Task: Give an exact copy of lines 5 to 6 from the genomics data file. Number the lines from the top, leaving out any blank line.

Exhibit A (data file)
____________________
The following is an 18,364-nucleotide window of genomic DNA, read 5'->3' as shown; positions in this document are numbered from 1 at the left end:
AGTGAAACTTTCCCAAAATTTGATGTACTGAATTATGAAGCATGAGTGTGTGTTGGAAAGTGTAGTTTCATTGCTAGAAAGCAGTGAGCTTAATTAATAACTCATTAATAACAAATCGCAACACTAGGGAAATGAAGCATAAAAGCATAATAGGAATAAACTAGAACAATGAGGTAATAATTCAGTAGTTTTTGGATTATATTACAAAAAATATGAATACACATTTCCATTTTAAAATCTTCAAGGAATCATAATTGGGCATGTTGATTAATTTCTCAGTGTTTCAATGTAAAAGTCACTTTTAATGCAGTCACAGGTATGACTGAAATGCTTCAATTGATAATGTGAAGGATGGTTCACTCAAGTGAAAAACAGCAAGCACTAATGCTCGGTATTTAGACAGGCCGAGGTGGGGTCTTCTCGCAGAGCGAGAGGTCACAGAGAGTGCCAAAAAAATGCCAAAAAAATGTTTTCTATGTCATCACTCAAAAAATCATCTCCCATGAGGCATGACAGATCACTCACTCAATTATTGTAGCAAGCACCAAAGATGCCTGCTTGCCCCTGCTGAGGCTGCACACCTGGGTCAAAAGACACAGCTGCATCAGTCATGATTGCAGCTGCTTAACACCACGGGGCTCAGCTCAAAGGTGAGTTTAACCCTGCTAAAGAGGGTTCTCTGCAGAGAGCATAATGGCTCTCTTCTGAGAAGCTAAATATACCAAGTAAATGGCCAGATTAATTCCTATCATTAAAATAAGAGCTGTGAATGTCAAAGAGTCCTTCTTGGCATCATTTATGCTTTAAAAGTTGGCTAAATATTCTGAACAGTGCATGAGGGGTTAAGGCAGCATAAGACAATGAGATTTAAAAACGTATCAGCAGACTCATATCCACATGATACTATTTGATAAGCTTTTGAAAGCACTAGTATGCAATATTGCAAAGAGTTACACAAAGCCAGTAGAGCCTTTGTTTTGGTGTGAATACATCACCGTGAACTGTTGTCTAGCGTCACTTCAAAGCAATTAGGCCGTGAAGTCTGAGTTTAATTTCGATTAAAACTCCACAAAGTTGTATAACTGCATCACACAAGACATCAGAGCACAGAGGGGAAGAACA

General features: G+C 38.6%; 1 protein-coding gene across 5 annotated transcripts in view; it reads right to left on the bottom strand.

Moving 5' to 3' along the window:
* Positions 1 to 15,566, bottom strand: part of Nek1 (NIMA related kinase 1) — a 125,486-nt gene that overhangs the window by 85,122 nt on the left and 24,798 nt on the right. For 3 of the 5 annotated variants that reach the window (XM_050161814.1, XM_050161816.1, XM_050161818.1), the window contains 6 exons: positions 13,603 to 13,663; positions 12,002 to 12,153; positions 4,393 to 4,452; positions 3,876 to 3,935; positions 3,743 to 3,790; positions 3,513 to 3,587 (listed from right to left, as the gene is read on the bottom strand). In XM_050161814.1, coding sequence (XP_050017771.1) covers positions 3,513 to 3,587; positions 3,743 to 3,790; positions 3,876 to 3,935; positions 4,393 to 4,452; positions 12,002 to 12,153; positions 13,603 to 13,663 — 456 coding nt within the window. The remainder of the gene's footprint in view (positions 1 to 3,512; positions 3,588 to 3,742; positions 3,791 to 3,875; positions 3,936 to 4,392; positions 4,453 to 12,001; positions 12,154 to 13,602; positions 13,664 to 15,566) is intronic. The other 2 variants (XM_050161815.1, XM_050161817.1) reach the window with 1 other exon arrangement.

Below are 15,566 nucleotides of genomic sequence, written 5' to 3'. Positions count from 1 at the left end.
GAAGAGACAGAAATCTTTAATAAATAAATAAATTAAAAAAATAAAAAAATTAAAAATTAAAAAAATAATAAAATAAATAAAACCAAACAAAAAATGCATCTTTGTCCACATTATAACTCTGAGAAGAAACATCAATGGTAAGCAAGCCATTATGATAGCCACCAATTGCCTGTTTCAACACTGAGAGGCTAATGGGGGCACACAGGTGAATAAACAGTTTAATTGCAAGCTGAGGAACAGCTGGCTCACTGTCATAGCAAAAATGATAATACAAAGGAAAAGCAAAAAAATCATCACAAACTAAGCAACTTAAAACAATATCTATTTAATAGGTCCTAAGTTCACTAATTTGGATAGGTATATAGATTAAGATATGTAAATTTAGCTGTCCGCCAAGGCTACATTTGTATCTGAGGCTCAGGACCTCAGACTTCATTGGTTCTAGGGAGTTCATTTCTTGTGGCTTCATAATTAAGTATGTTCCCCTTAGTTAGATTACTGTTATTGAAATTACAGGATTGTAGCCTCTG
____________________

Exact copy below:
* Positions 1 to 15,566, bottom strand: part of Nek1 (NIMA related kinase 1) — a 125,486-nt gene that overhangs the window by 85,122 nt on the left and 24,798 nt on the right. For 3 of the 5 annotated variants that reach the window (XM_050161814.1, XM_050161816.1, XM_050161818.1), the window contains 6 exons: positions 13,603 to 13,663; positions 12,002 to 12,153; positions 4,393 to 4,452; positions 3,876 to 3,935; positions 3,743 to 3,790; positions 3,513 to 3,587 (listed from right to left, as the gene is read on the bottom strand). In XM_050161814.1, coding sequence (XP_050017771.1) covers positions 3,513 to 3,587; positions 3,743 to 3,790; positions 3,876 to 3,935; positions 4,393 to 4,452; positions 12,002 to 12,153; positions 13,603 to 13,663 — 456 coding nt within the window. The remainder of the gene's footprint in view (positions 1 to 3,512; positions 3,588 to 3,742; positions 3,791 to 3,875; positions 3,936 to 4,392; positions 4,453 to 12,001; positions 12,154 to 13,602; positions 13,664 to 15,566) is intronic. The other 2 variants (XM_050161815.1, XM_050161817.1) reach the window with 1 other exon arrangement.

Below are 15,566 nucleotides of genomic sequence, written 5' to 3'. Positions count from 1 at the left end.